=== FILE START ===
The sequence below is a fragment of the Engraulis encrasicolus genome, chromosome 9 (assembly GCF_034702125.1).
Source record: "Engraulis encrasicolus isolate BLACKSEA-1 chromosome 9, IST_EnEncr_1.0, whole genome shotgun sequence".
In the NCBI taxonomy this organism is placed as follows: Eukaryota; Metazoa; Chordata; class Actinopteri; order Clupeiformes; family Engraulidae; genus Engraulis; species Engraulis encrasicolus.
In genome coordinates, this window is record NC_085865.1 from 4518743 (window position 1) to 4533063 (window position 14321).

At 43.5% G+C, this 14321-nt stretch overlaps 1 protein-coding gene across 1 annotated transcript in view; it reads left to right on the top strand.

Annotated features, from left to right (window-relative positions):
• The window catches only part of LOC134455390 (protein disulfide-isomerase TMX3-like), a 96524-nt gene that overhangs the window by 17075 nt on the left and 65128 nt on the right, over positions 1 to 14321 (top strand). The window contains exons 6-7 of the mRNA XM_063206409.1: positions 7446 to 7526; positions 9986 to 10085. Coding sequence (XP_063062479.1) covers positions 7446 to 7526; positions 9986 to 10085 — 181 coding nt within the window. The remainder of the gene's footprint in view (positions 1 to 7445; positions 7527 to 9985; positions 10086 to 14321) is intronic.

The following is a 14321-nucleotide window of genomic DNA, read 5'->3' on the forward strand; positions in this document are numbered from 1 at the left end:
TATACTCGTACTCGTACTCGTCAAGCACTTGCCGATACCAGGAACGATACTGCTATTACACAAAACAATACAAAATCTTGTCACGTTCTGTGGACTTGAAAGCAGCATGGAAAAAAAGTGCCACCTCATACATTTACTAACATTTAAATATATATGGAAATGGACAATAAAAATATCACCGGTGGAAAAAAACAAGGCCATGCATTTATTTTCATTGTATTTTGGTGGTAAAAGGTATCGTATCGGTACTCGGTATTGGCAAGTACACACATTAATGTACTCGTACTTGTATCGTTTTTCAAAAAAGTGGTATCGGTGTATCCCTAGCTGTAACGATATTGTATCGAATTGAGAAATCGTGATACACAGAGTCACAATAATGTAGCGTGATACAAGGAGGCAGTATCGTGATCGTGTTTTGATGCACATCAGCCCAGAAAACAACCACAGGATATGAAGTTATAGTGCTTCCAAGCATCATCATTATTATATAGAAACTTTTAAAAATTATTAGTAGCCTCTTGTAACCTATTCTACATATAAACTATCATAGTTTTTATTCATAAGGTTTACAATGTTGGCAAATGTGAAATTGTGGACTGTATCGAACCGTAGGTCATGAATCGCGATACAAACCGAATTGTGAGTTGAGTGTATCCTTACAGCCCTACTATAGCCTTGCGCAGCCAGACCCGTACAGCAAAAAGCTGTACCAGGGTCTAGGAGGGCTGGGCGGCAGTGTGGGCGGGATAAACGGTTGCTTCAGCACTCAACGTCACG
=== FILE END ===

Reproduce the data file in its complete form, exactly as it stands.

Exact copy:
The sequence below is a fragment of the Engraulis encrasicolus genome, chromosome 9 (assembly GCF_034702125.1).
Source record: "Engraulis encrasicolus isolate BLACKSEA-1 chromosome 9, IST_EnEncr_1.0, whole genome shotgun sequence".
In the NCBI taxonomy this organism is placed as follows: Eukaryota; Metazoa; Chordata; class Actinopteri; order Clupeiformes; family Engraulidae; genus Engraulis; species Engraulis encrasicolus.
In genome coordinates, this window is record NC_085865.1 from 4518743 (window position 1) to 4533063 (window position 14321).

At 43.5% G+C, this 14321-nt stretch overlaps 1 protein-coding gene across 1 annotated transcript in view; it reads left to right on the top strand.

Annotated features, from left to right (window-relative positions):
• The window catches only part of LOC134455390 (protein disulfide-isomerase TMX3-like), a 96524-nt gene that overhangs the window by 17075 nt on the left and 65128 nt on the right, over positions 1 to 14321 (top strand). The window contains exons 6-7 of the mRNA XM_063206409.1: positions 7446 to 7526; positions 9986 to 10085. Coding sequence (XP_063062479.1) covers positions 7446 to 7526; positions 9986 to 10085 — 181 coding nt within the window. The remainder of the gene's footprint in view (positions 1 to 7445; positions 7527 to 9985; positions 10086 to 14321) is intronic.

The following is a 14321-nucleotide window of genomic DNA, read 5'->3' on the forward strand; positions in this document are numbered from 1 at the left end:
TATACTCGTACTCGTACTCGTCAAGCACTTGCCGATACCAGGAACGATACTGCTATTACACAAAACAATACAAAATCTTGTCACGTTCTGTGGACTTGAAAGCAGCATGGAAAAAAAGTGCCACCTCATACATTTACTAACATTTAAATATATATGGAAATGGACAATAAAAATATCACCGGTGGAAAAAAACAAGGCCATGCATTTATTTTCATTGTATTTTGGTGGTAAAAGGTATCGTATCGGTACTCGGTATTGGCAAGTACACACATTAATGTACTCGTACTTGTATCGTTTTTCAAAAAAGTGGTATCGGTGTATCCCTAGCTGTAACGATATTGTATCGAATTGAGAAATCGTGATACACAGAGTCACAATAATGTAGCGTGATACAAGGAGGCAGTATCGTGATCGTGTTTTGATGCACATCAGCCCAGAAAACAACCACAGGATATGAAGTTATAGTGCTTCCAAGCATCATCATTATTATATAGAAACTTTTAAAAATTATTAGTAGCCTCTTGTAACCTATTCTACATATAAACTATCATAGTTTTTATTCATAAGGTTTACAATGTTGGCAAATGTGAAATTGTGGACTGTATCGAACCGTAGGTCATGAATCGCGATACAAACCGAATTGTGAGTTGAGTGTATCCTTACAGCCCTACTATAGCCTTGCGCAGCCAGACCCGTACAGCAAAAAGCTGTACCAGGGTCTAGGAGGGCTGGGCGGCAGTGTGGGCGGGATAAACGGTTGCTTCAGCACTCAACGTCACG